Ice Cream and Cigarettes – WIPpet Wednesday

Yesterday felt like a perfect summer day with a cloudless blue sky, a heat that was dry rather than sticky and a refreshing breeze that took just the right amount of edge off the sun’s warmth. Days like these are treasured in the UK because they’re so rare and to illustrate my point today it’s raining and a good few degrees cooler. Yesterday would have been the perfect day to post this extract from The Butterfly Storm but it wasn’t a Wednesday so you’re getting it today.

Following on from the heatwave theme in last week’s WIPpet, these eight paragraphs from page eight take place in mid-July – but in the UK rather than Greece – and Sophie has just returned home to her flat after saying a tense goodbye to her mum before she leaves for Greece and a new life with her boyfriend, Alekos.

I got back to an empty flat with no housemates to talk to. My old room had been stripped of me. Only faded curtains, a fitted wardrobe and a sheet-less bed remained. Only the red wine stain on the carpet showed I’d even been here. I used to love having the flat to myself on the rare occasions both my housemates were out at the same time but now I was desperate for their company as I wandered from room to room, at a loss of how to kill the two hours before my coach left.

I felt I should phone Mum and smooth things over but I got no further than thinking about it. I wanted to talk to my best friend Candy but after glancing at my watch I realised she’d still be working on set with her mobile switched off. We’d said goodbye over a bottle of wine and a curry the night before and had shed more tears together than Mum and I had in years.

I made myself a cup of tea, toasted a crumpet and sat by the window. I wanted to tidy, stay busy, but for once the flat was spotless, an ironic leaving present. I wedged the window open, rested my bare feet on the ledge and phoned Alekos.

He answered almost instantly. ‘Hey Sophie, where are you?’

‘At home. I’m ready, all packed, just waiting for the coach.’

His English was good but his words were caressed by his accent. His warm, deep voice tickled my ear. ‘I can’t wait to have you here, Sophie.’

Outside the traffic had snarled up with the beginnings of rush hour. The faintest breath of air filtered in through the open sash window. I didn’t envy them in their cars below, those with their windows wound down, sweating. Different music escaped from car stereos, different tastes and beats clashing. Teenagers in school uniform hung about outside the newsagent opposite, some with ice creams in their hands, others with fags stuck between their lips, their bikes strewn carelessly across the pavement.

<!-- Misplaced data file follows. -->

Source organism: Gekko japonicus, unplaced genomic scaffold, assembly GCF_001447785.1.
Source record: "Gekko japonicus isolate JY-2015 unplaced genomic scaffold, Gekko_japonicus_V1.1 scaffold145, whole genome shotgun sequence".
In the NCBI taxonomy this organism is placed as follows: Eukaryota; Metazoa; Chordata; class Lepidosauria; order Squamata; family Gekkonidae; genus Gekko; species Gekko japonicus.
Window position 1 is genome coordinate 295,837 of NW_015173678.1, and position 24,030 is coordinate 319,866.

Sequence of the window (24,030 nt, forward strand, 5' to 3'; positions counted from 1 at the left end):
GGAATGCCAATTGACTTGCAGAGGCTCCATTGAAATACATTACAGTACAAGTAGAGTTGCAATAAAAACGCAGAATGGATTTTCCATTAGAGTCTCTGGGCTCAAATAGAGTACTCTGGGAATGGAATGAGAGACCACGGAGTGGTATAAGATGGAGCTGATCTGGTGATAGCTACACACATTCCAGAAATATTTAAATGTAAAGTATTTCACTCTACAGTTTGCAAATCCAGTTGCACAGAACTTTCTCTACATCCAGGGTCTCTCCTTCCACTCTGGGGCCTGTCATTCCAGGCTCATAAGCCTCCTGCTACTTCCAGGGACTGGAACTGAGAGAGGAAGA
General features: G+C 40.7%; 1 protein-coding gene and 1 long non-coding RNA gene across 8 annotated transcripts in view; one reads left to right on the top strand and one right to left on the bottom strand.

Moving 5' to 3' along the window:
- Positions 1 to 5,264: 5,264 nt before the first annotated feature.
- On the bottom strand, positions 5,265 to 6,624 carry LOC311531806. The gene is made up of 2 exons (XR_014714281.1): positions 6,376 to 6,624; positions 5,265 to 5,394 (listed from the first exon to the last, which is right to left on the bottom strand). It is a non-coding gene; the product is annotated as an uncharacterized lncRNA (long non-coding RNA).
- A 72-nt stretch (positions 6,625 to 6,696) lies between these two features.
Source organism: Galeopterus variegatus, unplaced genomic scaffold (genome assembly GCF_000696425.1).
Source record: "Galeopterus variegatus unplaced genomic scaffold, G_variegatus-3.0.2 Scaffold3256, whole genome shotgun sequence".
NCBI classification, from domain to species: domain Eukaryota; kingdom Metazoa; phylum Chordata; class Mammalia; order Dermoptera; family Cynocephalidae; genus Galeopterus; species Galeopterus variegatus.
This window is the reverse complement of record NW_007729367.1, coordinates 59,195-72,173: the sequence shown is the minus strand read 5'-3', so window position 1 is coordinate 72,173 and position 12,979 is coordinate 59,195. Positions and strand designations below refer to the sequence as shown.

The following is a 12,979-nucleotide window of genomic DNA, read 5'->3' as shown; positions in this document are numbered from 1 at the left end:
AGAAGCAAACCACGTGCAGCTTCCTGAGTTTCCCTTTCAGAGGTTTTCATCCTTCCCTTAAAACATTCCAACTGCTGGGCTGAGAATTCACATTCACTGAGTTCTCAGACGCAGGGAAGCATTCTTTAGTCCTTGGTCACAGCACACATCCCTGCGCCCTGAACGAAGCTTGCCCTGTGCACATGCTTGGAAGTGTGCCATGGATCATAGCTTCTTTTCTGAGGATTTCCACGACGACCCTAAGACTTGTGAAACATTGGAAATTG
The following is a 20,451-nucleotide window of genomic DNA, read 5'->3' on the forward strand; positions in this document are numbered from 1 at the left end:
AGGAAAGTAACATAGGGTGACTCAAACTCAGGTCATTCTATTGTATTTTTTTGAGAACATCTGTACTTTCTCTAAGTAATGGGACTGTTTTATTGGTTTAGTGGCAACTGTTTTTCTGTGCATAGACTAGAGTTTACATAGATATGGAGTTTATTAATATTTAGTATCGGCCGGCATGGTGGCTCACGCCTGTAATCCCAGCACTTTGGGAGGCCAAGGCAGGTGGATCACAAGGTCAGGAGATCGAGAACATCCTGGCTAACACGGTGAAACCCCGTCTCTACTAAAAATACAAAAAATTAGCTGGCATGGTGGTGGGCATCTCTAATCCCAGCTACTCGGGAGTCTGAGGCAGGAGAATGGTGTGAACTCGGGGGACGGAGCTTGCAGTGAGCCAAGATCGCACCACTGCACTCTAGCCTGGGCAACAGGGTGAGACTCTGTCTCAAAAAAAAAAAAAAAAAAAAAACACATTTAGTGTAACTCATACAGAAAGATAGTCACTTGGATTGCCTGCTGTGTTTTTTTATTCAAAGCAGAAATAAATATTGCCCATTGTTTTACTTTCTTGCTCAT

‘I can’t wait to leave,’ I replied.

WIPpet Wednesday is hosted by K L Schwengel and it’s a great way of finding out what some very talented writers are currently working on. If you’d like to join in then simply choose an extract from your WIP that corresponds to the day (eight words, lines or paragraphs from chapter five, eight or 18 for the 8th May for example) and then add your link to the linky over on A Random Muse.

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17 Comments

  1. Such mixed emotions, eh? I know that feeling well. I love the descriptions you’ve used here– not just how it’s done, but the things you chose to include. Also, I want a crumpet now. :)

  2. I want to hear Alekos’ voice over the phone. Mmmmm Nothing like a good phone voice to send shivers down your spine. Excellent emotions in this scene. I love the contrast between the mom and the friend — but sad.

  3. Tea and crumpets, eh? If it were in the States, that’d be donuts and coffee. :) And just because I’m culturally illiterate, I’m guessing that fags is another word for cigarette, maybe? We use that word quite a bit differently on this side of the pond…

    • Yes, fags is another word for cigarettes! Tea and crumpets is very English but I do have a weakness for donuts and coffee. :-)

  4. Those moments when we feel we should “call and fix things” but we never do because we aren’t ready to let go or we are afraid they won’t let go…

    I do hope she finds some peace with her mother too and gets to savor her time with Alekos too.

    • Thanks Eden. Sophie goes on quite a journey both physically and emotionally but that’s all I’ll say for now… 😉

  5. I found this totally engrossing Kate. I almost sensed Sophie’s feeling of disorientation as she returns to her flat and sees everything bare and empty compared with how it must have been for her before. I know the feeling of how everything feels different in an empty house. Great post!

  6. I can really feel the lonliness in this scene! The emptiness of the flat, the red wine stain, all compounds that. I also love the description of Alekos’ accent, it made me a bit shivery!

  7. I love the description of the city noises! Not quite New York (or London, maybe? I don’t remember London sounds much) but definitely not small-town.

  8. Pingback: Kate Frost – Creative Writing Students – Thursday’s Children

  9. I love how Sophie is poised between two lives, and can totally related to that stripped down room feeling. If Alekos is half as nice as his voice is described there I can also see why she’s impatient to leave the mundane behind!

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